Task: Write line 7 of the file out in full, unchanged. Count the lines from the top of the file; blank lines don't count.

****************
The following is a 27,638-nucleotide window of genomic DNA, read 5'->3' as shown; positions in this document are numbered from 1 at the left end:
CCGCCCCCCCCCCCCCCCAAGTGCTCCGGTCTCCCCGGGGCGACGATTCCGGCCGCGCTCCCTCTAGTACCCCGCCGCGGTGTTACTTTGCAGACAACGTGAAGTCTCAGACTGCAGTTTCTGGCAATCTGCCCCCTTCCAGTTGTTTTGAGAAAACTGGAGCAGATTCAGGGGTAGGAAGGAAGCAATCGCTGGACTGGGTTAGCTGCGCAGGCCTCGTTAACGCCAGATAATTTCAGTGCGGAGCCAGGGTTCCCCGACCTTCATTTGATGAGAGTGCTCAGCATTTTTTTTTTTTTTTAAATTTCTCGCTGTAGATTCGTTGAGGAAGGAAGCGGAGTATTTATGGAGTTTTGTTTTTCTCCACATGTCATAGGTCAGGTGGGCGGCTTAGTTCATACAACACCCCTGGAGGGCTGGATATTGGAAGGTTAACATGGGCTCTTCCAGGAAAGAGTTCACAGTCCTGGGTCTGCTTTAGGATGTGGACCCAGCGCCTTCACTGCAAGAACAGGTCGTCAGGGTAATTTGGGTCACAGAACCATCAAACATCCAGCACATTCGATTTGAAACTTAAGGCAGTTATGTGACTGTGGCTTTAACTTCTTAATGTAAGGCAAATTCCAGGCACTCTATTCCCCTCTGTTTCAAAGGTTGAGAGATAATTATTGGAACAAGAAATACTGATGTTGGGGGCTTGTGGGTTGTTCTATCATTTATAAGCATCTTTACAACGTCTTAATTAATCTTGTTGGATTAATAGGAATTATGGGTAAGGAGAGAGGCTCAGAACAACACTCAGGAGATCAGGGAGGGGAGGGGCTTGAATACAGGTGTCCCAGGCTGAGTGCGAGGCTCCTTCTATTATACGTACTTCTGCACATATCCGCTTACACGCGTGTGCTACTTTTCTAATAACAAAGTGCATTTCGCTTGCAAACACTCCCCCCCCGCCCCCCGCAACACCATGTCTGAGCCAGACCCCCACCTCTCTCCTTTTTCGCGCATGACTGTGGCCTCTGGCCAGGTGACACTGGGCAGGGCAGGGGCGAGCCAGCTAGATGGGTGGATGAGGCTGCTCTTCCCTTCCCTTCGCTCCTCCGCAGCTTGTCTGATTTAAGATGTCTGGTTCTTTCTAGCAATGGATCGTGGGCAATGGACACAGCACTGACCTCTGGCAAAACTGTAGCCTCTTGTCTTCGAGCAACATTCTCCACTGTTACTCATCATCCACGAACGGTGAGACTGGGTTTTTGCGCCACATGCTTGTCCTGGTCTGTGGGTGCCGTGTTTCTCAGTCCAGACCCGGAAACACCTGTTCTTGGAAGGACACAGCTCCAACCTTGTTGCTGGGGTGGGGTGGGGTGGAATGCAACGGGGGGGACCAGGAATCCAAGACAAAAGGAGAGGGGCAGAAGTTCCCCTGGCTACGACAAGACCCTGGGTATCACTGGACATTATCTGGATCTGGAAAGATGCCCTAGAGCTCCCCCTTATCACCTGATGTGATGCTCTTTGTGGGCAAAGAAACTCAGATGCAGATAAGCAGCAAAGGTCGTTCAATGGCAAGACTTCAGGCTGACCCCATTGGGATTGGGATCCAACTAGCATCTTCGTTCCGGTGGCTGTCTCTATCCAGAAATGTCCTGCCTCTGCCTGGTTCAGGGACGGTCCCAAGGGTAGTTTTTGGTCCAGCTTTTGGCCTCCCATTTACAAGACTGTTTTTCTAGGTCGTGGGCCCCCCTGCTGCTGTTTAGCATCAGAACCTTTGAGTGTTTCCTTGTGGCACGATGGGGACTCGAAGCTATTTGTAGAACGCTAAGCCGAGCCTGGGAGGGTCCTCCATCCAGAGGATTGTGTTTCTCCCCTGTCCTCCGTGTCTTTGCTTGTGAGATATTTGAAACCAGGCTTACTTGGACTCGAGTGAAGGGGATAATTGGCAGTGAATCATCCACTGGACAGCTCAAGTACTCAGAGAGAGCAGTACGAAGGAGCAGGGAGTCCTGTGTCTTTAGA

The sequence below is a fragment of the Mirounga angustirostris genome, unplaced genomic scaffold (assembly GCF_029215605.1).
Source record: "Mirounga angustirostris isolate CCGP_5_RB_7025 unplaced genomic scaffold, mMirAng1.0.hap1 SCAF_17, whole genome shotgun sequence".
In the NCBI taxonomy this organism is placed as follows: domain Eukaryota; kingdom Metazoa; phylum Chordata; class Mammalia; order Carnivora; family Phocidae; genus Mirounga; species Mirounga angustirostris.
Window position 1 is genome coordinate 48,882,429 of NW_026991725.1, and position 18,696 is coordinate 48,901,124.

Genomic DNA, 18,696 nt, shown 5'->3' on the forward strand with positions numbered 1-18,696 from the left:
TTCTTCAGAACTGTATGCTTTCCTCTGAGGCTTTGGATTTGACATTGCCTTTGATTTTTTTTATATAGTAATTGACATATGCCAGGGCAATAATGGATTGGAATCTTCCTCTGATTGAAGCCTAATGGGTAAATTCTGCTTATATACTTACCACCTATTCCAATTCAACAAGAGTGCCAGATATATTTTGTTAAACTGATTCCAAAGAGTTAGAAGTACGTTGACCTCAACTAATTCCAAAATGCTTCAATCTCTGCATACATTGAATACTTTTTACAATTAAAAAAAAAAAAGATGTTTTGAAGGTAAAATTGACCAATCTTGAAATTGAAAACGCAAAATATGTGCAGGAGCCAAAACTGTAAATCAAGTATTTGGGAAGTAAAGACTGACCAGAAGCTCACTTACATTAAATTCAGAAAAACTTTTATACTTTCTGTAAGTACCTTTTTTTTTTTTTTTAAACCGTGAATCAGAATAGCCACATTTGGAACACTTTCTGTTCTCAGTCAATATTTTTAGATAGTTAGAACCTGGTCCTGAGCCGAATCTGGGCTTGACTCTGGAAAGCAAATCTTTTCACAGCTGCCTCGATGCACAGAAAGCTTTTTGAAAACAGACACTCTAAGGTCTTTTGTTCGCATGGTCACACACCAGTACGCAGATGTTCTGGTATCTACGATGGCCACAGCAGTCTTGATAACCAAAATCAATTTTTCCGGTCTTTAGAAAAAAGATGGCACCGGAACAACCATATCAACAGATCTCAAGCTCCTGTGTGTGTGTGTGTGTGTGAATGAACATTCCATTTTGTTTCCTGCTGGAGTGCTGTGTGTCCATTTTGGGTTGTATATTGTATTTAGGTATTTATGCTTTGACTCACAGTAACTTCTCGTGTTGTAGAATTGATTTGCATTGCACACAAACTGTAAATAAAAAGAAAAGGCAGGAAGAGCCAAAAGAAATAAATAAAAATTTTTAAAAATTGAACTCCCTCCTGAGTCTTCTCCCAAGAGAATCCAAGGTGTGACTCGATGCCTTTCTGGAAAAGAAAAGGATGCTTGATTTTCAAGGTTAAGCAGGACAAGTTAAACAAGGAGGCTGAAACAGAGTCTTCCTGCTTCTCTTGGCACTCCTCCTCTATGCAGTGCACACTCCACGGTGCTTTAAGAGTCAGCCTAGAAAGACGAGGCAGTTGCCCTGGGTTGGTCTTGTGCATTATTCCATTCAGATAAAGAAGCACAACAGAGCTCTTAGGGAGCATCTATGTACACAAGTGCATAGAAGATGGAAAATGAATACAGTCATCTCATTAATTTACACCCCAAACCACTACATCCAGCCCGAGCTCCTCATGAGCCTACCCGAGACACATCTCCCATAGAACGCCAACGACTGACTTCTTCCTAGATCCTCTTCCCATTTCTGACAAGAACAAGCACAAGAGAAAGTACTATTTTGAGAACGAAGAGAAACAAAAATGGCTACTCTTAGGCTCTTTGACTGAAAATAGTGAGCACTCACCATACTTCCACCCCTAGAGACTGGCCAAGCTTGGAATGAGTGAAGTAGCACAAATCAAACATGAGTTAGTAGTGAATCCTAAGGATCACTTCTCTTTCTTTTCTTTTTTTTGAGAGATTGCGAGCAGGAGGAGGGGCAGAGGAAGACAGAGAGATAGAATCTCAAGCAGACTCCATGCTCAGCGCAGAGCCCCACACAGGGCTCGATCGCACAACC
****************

Genomic DNA, 18,696 nt, shown 5'->3' on the forward strand with positions numbered 1-18,696 from the left: